I meet more chatty people. Two men of whom one has hiked the PCT and the other is planning on doing it next year. We talk about the impact of the record high snow this year on the trail and hiking community and when we part ways I know that despite the nice chat I’ve lost more time, and I watch more and more hikers pass by.
I’m torn between trying to keep up with these strangers and just letting the day unfold and taking it all in. I’m surrounding by the most stunning views and I fall in love with the distant rock faces. I almost can’t believe I’m here.
The next uphill goes through a forest, and I’m happy to find less rocks and more dirt path, something bouncy to walk on. It’s so much easier, even though I struggle all the same. I spot several deer on the way, eyeing me from next to the trail, big ears of innocence fluttering like butterflies. One even has a young fawn with her. At the top I find Miller Lake, another gorgeous sight and I sit down and eat some dehydrated rice from a ziplock bag. Then I go down again and I see two other thruhikers going north – they’re walking so fast and I try to do the same, I should be walking fast like that, but it just doesn’t really work for me anymore.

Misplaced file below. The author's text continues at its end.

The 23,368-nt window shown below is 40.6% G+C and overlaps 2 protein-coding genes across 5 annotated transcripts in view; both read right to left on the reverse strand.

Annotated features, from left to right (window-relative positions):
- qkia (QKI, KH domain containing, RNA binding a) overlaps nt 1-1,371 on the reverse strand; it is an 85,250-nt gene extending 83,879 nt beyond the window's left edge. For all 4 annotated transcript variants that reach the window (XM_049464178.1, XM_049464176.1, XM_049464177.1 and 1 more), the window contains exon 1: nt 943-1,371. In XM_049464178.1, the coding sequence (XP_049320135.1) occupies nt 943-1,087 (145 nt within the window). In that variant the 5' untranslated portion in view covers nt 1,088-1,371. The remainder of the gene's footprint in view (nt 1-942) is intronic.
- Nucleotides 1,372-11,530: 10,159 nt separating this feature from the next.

Now I just have one last uphill left. After two river crossings I dive back into a forest, a thick one this time, and continue up. The light has almost gone once I reach the top, where it levels out. I hoped to walk a few more miles here, but it’s all forest, and I’m not a fan of night hiking through a forest. I decide to stay put instead, and find a pretty level spot close to the trail. I didn’t do the miles I wanted, the miles I needed, but considering the time I lost talking to people and taking pictures and struggling to get up all the mountains, I guess didn’t do too bad. I put my pack down and set up in the dark, once again.